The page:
Puerto Rican poetry

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Puerto Rican poetry refers to poems written by Puerto Rican authors.

Puerto Ricans are American citizens.[1] Thus, Puerto Rican poetry is considered part of American poetry because the island is a United States territory. Puerto Rican poetry is also considered part of Caribbean poetry and Latin American poetry due to the islands location in the Caribbean, and its cultural and linguistic ties to the region.[2]

Puerto Rican poetry is often written in Spanish. However, Puerto Rican poets also use English and Spanish within the same poem.[3] Sometimes poets mix Spanish and English words into Spanglish expressions.[4]

Themes include: personal identity, cultural heritage, oppression, discrimination, racism, sexism, and Puerto Rican politics.[5] Poems about the island often use images of oceans, rivers, beaches, local foods, and family traditions.[6] However, Puerto Ricans poets who move to the mainland USA write about city streets, crowds, and the pressures of urban life.[7][8]

Poems about Puerto Rico[change | change source]

  • "Río Grande de Loíza" by Julia de Burgos explores the island's history of slavery and American imperialism. The poem expresses the pain and violence suffered by native islanders and African slaves along the river.[9]
  • "Soy boricua" by Giannina Braschi expresses the philosophical dilemma of Puerto Rico's political status a colony of the United States.[10][11]
  • “I, Too, Am Black” is a spoken word poem by Caridad de la Luz “La Bruja” on Puerto Rican identity and race. The poem was inspired by Langston Hughes[12]
  • "Puerto Rico" is a poem written in Spanish and English by Victor Hernández Cruz.[13] It deals with the landscape, the traditions, and the politics of being a United States territory.[14]
  • "Puerto Rican Obituary" by Pedro Pietri expresses the sorrow and suffering of Puerto Rican immigrants who move to big cities such as New York.[15][16]

Puerto Rican poets[change | change source]

Further reading[change | change source]

  • Breaking Ground: Anthology of Puerto Rican Women Writers in New York 1980- 2012 (Abriendo caminos: antología de escritoras puertorriqueñas en Nueva York 1980- 2012), edited by Myrna Nieves.
  • Defending Their Own in the Cold: The Cultural Turns of U.S. by Marc Zimmerman.

References[change | change source]

  1. Dropp, Kyle; Nyhan, Brendan (2017-09-26). "Nearly Half of Americans Don't Know Puerto Ricans Are Fellow Citizens". The New York Times. ISSN 0362-4331. Retrieved 2020-11-12. It has been 101 years since the citizens of Puerto Rico were collectively naturalized as U.S. citizens (1917).{{cite news}}: CS1 maint: url-status (link)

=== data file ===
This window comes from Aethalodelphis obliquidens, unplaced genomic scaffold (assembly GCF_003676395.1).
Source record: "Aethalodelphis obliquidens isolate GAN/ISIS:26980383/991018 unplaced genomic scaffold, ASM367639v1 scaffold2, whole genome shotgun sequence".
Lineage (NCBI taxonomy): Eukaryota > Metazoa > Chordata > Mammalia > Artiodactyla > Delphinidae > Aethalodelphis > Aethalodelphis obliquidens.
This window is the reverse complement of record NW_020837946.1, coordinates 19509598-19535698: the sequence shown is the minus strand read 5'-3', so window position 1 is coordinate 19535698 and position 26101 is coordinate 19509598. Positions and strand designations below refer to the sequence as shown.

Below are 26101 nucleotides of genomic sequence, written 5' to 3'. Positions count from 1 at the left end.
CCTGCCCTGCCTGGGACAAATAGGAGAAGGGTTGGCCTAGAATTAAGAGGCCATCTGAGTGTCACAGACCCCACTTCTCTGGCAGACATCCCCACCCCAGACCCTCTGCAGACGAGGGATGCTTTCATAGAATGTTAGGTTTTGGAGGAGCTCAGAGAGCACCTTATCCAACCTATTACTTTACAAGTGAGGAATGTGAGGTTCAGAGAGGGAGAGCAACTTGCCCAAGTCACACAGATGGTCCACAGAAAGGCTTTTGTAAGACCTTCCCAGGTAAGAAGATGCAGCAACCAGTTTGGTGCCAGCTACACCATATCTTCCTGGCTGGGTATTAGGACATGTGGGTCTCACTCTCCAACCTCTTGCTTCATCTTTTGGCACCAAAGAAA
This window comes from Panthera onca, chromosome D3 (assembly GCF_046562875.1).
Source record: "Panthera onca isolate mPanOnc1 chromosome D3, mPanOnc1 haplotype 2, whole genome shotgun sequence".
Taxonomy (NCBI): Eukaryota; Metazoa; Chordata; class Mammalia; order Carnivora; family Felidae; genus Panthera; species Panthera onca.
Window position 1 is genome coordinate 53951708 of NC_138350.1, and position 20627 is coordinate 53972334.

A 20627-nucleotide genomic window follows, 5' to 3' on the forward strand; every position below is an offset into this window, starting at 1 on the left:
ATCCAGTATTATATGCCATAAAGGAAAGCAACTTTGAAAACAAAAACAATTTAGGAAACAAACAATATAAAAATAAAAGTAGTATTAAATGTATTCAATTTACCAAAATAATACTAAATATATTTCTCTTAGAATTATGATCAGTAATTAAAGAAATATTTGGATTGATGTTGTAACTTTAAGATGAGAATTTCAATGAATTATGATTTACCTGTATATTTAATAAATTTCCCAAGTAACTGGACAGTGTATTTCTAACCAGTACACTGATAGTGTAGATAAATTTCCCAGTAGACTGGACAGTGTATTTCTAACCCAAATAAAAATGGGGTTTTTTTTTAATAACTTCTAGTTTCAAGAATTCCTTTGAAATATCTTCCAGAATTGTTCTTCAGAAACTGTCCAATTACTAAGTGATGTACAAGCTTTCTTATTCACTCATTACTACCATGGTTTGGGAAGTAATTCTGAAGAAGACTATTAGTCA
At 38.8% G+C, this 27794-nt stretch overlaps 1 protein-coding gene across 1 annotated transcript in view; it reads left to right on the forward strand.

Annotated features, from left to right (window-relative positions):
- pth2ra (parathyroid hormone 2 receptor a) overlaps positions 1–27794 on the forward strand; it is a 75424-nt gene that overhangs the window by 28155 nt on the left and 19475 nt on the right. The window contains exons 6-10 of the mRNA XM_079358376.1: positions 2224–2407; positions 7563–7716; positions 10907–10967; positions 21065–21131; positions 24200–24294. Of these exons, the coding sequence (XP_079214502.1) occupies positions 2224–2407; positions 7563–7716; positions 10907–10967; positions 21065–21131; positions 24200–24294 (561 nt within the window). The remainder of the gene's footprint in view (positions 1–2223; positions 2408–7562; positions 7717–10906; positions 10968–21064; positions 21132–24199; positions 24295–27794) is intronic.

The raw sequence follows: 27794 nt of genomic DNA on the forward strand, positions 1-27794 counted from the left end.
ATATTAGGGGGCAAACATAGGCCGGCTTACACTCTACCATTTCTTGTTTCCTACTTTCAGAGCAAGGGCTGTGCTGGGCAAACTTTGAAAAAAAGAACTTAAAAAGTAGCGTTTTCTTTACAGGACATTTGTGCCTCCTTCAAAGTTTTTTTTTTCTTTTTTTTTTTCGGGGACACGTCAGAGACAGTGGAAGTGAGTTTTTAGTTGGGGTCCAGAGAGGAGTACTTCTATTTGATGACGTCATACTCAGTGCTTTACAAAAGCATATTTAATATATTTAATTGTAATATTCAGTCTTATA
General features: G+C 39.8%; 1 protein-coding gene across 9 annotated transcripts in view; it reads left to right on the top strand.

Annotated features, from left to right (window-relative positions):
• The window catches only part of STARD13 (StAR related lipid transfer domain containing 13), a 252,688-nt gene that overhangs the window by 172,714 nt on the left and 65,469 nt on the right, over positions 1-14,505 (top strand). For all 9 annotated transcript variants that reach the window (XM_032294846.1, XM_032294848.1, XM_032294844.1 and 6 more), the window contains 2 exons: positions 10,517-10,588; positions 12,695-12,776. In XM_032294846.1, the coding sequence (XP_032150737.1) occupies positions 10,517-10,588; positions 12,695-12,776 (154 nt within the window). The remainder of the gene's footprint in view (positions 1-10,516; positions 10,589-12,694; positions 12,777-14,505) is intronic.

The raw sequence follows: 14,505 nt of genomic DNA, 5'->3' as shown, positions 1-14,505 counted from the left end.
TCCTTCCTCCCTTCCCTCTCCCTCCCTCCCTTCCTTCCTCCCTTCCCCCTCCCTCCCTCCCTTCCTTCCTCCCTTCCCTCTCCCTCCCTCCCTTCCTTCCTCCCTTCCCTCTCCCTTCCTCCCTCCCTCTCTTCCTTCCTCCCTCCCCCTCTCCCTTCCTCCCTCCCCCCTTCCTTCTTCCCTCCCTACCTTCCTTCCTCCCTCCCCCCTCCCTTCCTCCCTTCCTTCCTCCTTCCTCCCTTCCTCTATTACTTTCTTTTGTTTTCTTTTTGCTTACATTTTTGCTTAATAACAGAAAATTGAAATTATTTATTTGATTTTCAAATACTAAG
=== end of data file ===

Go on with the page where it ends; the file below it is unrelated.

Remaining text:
2. "puerto rico is part of Latin America - Google Search". www.google.com. Retrieved 2020-11-12.
  3. Tamargo, Rosa E. Guzzardo; Mazak, Catherine M.; Couto, M. Carmen Parafita (2016-09-07). Spanish-English Codeswitching in the Caribbean and the US. John Benjamins Publishing Company. ISBN 978-90-272-6667-5.
  4. Torres, L. (2007-03-01). "In the Contact Zone: Code-switching Strategies by Latinola Writers". MELUS: Multi-Ethnic Literature of the United States. 32 (1): 75–96. doi:10.1093/melus/32.1.75. ISSN 0163-755X. Writing in Spanish and English Braschi is making a radical statement.
  5. Scopino, Adriana. "Review of Breaking Ground: Anthology of Puerto Rican Women Writers in New York 1980- 2012". Tribes. Retrieved 2020-11-12. Many of the poems not only fight or oppose the forces of racism or the patriarchy but also seek to build bridges within the larger community.{{cite web}}: CS1 maint: url-status (link)
  6. Lugo-Lugo, Carmen R. (2015). "Family Matters: Puerto Rican Women Authors on the Island and the Mainland by Marisel C. Moreno". Revista de Estudios Hispánicos. 49 (2): 396–398. doi:10.1353/rvs.2015.0041. ISSN 2164-9308. S2CID 141635018.
  7. Marting (2010). "New/Nueva York in Giannina Braschi's "Poetic Egg": Fragile Identity, Postmodernism, and Globalization". The Global South. 4 (1): 167. doi:10.2979/gso.2010.4.1.167. ISSN 1932-8648. S2CID 144342078.
  8. Pérez Rosario, Vanessa (2014-07-03). "Latinas Write the New York City Diaspora". Review: Literature and Arts of the Americas. 47 (2): 164–171. doi:10.1080/08905762.2014.956521. ISSN 0890-5762. S2CID 219718112.
  9. "Overlooked No More: Julia de Burgos, a Poet Who Helped Shape Puerto Rico's Identity (Published 2018)". The New York Times. 2018-05-03. ISSN 0362-4331. Retrieved 2020-11-12. Her work explored issues like the island's colonial past and the legacy of slavery and American imperialism. In her poem “Río Grande de Loíza,” she addressed the pain and violence suffered by natives of the island and African slaves along the Puerto Rican river.{{cite news}}: CS1 maint: url-status (link)
  10. Poets, Academy of American. "Soy Boricua by Giannina Braschi - Poems | Academy of American Poets". poets.org. Retrieved 2020-11-12.
  11. Cruz-Malavé, Arnaldo Manuel (2014). ""Under the Skirt of Liberty": Giannina Braschi Rewrites Empire". American Quarterly. 66 (3): 801–818. doi:10.1353/aq.2014.0042. ISSN 1080-6490. S2CID 144702640.
  12. "I, too, am black | Centro de Estudios Puertorriqueños". centropr.hunter.cuny.edu. Retrieved 2020-11-12.
  13. Poets, Academy of American. "Puerto Rico by Victor Hernández Cruz - Poems | Academy of American Poets". poets.org. Retrieved 2020-11-12.
  14. "Victor Hernández Cruz". The Poetry Project. Retrieved 2020-11-12.
  15. Gonzalez, David (2004-03-06). "Pedro Pietri, 59, Poet Who Chronicled Nuyorican Life (Published 2004)". The New York Times. ISSN 0362-4331. Retrieved 2020-11-12.
  16. Morales, Ed (2020-03-24). "The Young Lords' Revolution". The Nation. ISSN 0027-8378. Retrieved 2020-11-12.